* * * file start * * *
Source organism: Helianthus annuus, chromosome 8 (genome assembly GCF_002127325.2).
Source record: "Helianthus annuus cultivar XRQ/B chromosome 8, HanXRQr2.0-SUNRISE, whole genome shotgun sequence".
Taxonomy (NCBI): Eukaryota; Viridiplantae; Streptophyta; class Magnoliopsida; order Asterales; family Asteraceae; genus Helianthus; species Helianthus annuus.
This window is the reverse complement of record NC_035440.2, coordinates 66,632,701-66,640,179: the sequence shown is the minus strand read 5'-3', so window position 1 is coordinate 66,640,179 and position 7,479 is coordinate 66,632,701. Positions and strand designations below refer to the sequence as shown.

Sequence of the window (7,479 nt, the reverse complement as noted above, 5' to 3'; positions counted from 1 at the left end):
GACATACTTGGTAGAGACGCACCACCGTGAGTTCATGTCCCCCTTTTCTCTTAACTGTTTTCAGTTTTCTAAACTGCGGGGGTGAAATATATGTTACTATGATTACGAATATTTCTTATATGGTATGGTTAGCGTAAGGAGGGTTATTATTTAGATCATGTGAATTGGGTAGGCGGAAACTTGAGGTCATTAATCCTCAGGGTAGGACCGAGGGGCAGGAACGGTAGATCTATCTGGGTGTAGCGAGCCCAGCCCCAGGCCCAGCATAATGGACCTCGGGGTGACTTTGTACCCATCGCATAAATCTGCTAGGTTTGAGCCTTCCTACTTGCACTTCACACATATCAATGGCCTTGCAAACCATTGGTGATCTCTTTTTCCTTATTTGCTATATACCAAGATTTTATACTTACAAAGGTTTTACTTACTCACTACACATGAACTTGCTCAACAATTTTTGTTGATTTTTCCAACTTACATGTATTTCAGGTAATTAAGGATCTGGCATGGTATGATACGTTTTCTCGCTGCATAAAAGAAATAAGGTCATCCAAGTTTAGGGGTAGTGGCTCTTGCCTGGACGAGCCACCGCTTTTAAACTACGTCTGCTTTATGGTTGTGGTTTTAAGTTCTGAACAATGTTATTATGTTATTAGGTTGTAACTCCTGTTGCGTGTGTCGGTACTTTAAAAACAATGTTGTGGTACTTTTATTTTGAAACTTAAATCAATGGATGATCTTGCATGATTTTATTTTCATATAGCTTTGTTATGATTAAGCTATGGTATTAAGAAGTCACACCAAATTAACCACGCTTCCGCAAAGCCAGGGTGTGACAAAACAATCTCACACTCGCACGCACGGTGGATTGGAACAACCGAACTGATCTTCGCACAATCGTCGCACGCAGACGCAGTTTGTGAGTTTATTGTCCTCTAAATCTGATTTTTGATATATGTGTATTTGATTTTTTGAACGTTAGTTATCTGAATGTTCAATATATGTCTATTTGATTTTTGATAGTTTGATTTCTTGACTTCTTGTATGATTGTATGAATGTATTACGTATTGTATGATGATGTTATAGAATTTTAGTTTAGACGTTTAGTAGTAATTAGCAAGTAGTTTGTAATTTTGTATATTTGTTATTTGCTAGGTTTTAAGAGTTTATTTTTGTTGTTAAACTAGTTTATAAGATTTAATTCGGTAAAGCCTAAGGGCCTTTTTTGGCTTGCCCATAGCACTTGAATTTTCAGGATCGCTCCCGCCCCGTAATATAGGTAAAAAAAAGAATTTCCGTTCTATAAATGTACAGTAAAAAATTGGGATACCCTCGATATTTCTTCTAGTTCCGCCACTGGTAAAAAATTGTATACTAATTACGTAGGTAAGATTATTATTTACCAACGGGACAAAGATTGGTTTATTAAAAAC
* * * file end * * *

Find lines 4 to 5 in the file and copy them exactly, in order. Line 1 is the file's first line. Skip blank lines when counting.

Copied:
This window is the reverse complement of record NC_035440.2, coordinates 66,632,701-66,640,179: the sequence shown is the minus strand read 5'-3', so window position 1 is coordinate 66,640,179 and position 7,479 is coordinate 66,632,701. Positions and strand designations below refer to the sequence as shown.

Sequence of the window (7,479 nt, the reverse complement as noted above, 5' to 3'; positions counted from 1 at the left end):